by Sarah Carson—
As an “elder Millennial” (that is, a Millennial born between 1980 and 1985), I have mixed feelings about the wave of ’90s nostalgia that is currently hitting popular culture.
As I’m sure was also true for children who grew up in the ’50s, ’60s, ’70s and ’80s, there’s part of me that’s not ready to have my childhood made into a fast fashion fad. I mean, it hasn’t really been that long, has it? It feels like just last week that my biggest concerns were spelling tests and a fourth-grade heartthrob, David.
On the other hand, I do love the easy access to all the best parts of my childhood. Nearly every day I come across a new ’90s television reboot, music playlist or movie to watch with my daughter: Hook, Free Willy, The Mighty Ducks. I’ve also been introducing her to some of the best ’90s music, which is how I rediscovered the song “Counting Blue Cars” by Dishwalla.
“Tell me all your thoughts on God,” the song’s chorus booms over and over. As I sang this again and again to my 4-year-old this past week, I couldn’t help but be reminded of this issue’s themes.
As is Gather magazine’s May tradition, this issue’s devotional contributors consider the gift of intergenerational hospitality and their faith lives. “Tell me all your thoughts on God,” they might as well be singing, as they share the stories they’ve heard from people of all ages and walks of life.
Where better to hear these stories than in acts of service such as, perhaps, a quilting group? In this issue, we also begin our three-part summer Bible study that uses the quilting process as a means to teach us “to appreciate the beautiful and useful ways God is working” in our lives. “Tell me all your thoughts on God,” you may find yourself asking someone new, once you’ve considered the role “patterns” play in our lives and in our worship.
Of course, as a young person growing up in the church in the ’90s, the part of “Counting Blue Cars” that truly intrigued me was the way the chorus changes after a few verses to: “Tell me all your thoughts on God…because I’m on my way to see her.”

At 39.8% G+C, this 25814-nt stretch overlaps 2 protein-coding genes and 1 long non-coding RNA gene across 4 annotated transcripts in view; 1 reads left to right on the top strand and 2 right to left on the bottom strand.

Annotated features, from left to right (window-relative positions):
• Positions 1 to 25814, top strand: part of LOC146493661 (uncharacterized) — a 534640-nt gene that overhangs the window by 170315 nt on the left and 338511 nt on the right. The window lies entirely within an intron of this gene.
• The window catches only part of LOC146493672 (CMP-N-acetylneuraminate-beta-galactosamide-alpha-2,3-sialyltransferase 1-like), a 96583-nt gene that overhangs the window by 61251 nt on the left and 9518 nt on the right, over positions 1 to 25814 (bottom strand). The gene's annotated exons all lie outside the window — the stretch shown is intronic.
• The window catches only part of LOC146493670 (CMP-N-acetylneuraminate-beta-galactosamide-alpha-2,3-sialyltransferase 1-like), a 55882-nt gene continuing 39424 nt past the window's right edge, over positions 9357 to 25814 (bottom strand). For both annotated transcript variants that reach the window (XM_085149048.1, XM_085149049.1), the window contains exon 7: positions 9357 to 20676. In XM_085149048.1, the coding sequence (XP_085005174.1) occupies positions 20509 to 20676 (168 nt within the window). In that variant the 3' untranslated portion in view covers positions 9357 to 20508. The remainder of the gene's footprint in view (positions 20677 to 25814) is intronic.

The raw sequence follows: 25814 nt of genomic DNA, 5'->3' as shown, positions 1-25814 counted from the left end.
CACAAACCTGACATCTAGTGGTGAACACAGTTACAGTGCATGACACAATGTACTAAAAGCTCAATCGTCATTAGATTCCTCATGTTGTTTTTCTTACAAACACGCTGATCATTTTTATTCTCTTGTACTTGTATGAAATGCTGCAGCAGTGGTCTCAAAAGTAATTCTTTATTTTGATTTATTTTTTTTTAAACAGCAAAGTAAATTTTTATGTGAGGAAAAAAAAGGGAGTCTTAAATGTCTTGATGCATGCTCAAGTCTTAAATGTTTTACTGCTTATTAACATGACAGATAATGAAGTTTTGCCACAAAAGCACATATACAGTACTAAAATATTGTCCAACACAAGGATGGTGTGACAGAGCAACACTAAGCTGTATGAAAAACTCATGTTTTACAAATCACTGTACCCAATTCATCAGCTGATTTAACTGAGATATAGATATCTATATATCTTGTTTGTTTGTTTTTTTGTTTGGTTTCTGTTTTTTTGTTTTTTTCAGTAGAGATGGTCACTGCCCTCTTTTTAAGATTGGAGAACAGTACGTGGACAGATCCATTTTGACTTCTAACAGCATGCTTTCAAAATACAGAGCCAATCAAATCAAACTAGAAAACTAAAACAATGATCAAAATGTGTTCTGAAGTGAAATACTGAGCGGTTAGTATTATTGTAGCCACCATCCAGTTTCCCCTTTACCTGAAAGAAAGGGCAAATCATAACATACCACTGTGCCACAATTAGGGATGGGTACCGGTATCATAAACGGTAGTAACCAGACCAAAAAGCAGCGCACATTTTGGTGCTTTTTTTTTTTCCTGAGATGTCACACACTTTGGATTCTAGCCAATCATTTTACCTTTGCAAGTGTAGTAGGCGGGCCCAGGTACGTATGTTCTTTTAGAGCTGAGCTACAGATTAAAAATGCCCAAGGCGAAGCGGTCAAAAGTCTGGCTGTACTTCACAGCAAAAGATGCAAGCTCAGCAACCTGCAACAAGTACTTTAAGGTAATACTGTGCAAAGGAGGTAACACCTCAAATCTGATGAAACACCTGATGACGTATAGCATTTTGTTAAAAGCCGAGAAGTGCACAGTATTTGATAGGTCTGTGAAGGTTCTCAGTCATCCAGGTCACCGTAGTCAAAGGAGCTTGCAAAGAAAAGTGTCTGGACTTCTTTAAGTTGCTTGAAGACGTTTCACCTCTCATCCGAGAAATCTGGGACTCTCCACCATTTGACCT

To be clear, I’m not saying all the lyrics express sound theology, but to have the God I’d only heard masculine pronouns for in church referred to as “her” was thought-provoking. And isn’t that one of the greatest gifts each generation has to offer another—a new perspective, based on their experiences?
Hannah Hawkinson offers us exactly that in an article (p. 16) about “Audacious faith,” a faith that “isn’t of our own doing, but God’s.” Tuhina Verma Rasche reflects (p. 10) on the emotional toll racism and white guilt have taken on people of color. You might also find a new perspective in Lisa A. Smith’s ponderings about children and church (p. 20).
Tell me all your thoughts on God. What have time and experience taught you about your faith? About your life? What lessons have you learned from your unique experiences that someone else may need to hear?
My hope is that this issue will leave you hungry for conversation—with friends, with strangers and with God.
Sarah Carson is the former managing editor of Gather and lives in Michigan with her family.
This article is from the May/June 2022 issue of Gather magazine. To read more like it, subscribe to Gather.